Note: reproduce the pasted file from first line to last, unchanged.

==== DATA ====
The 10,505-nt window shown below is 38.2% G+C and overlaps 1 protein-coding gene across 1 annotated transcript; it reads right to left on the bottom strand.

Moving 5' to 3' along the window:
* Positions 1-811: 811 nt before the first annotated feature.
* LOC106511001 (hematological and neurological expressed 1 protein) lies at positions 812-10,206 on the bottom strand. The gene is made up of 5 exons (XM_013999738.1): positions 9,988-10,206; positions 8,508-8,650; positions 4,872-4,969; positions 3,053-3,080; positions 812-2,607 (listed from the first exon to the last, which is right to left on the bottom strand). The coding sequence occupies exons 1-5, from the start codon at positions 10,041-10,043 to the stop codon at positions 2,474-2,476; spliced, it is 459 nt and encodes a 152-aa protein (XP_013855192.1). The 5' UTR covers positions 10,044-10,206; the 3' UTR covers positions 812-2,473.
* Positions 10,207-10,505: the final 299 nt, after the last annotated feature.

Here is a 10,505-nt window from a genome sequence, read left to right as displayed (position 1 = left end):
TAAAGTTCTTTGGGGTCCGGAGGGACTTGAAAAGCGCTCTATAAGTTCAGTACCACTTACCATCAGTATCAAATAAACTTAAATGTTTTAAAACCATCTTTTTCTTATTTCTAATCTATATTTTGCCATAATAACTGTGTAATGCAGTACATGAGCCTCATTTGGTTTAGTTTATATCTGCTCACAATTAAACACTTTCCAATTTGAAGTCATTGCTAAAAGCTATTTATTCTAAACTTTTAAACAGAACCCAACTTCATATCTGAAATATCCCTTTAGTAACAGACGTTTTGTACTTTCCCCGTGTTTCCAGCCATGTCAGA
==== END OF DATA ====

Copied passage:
The 10,505-nt window shown below is 38.2% G+C and overlaps 1 protein-coding gene across 1 annotated transcript; it reads right to left on the bottom strand.

Moving 5' to 3' along the window:
* Positions 1-811: 811 nt before the first annotated feature.
* LOC106511001 (hematological and neurological expressed 1 protein) lies at positions 812-10,206 on the bottom strand. The gene is made up of 5 exons (XM_013999738.1): positions 9,988-10,206; positions 8,508-8,650; positions 4,872-4,969; positions 3,053-3,080; positions 812-2,607 (listed from the first exon to the last, which is right to left on the bottom strand). The coding sequence occupies exons 1-5, from the start codon at positions 10,041-10,043 to the stop codon at positions 2,474-2,476; spliced, it is 459 nt and encodes a 152-aa protein (XP_013855192.1). The 5' UTR covers positions 10,044-10,206; the 3' UTR covers positions 812-2,473.
* Positions 10,207-10,505: the final 299 nt, after the last annotated feature.

Here is a 10,505-nt window from a genome sequence, read left to right as displayed (position 1 = left end):
TAAAGTTCTTTGGGGTCCGGAGGGACTTGAAAAGCGCTCTATAAGTTCAGTACCACTTACCATCAGTATCAAATAAACTTAAATGTTTTAAAACCATCTTTTTCTTATTTCTAATCTATATTTTGCCATAATAACTGTGTAATGCAGTACATGAGCCTCATTTGGTTTAGTTTATATCTGCTCACAATTAAACACTTTCCAATTTGAAGTCATTGCTAAAAGCTATTTATTCTAAACTTTTAAACAGAACCCAACTTCATATCTGAAATATCCCTTTAGTAACAGACGTTTTGTACTTTCCCCGTGTTTCCAGCCATGTCAGA